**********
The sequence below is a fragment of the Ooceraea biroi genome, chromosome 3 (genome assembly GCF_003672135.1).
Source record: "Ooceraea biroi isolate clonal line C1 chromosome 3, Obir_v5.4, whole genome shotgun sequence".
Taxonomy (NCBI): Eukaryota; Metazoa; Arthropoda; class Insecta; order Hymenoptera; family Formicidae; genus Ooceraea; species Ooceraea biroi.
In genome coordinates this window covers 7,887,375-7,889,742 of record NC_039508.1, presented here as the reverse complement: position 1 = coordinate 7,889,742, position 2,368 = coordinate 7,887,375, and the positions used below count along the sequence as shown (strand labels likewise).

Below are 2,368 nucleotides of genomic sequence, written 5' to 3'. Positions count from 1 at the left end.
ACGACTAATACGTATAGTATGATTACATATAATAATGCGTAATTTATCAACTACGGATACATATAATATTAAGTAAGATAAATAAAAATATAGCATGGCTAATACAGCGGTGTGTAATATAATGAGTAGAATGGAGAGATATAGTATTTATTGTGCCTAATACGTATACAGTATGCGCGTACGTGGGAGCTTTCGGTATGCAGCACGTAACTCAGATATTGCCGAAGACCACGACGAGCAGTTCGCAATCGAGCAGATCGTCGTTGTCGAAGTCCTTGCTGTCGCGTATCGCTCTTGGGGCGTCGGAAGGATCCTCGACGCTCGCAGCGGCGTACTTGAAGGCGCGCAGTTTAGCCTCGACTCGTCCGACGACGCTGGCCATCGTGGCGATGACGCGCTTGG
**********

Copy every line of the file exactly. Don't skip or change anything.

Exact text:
The sequence below is a fragment of the Ooceraea biroi genome, chromosome 3 (genome assembly GCF_003672135.1).
Source record: "Ooceraea biroi isolate clonal line C1 chromosome 3, Obir_v5.4, whole genome shotgun sequence".
Taxonomy (NCBI): Eukaryota; Metazoa; Arthropoda; class Insecta; order Hymenoptera; family Formicidae; genus Ooceraea; species Ooceraea biroi.
In genome coordinates this window covers 7,887,375-7,889,742 of record NC_039508.1, presented here as the reverse complement: position 1 = coordinate 7,889,742, position 2,368 = coordinate 7,887,375, and the positions used below count along the sequence as shown (strand labels likewise).

Below are 2,368 nucleotides of genomic sequence, written 5' to 3'. Positions count from 1 at the left end.
ACGACTAATACGTATAGTATGATTACATATAATAATGCGTAATTTATCAACTACGGATACATATAATATTAAGTAAGATAAATAAAAATATAGCATGGCTAATACAGCGGTGTGTAATATAATGAGTAGAATGGAGAGATATAGTATTTATTGTGCCTAATACGTATACAGTATGCGCGTACGTGGGAGCTTTCGGTATGCAGCACGTAACTCAGATATTGCCGAAGACCACGACGAGCAGTTCGCAATCGAGCAGATCGTCGTTGTCGAAGTCCTTGCTGTCGCGTATCGCTCTTGGGGCGTCGGAAGGATCCTCGACGCTCGCAGCGGCGTACTTGAAGGCGCGCAGTTTAGCCTCGACTCGTCCGACGACGCTGGCCATCGTGGCGATGACGCGCTTGG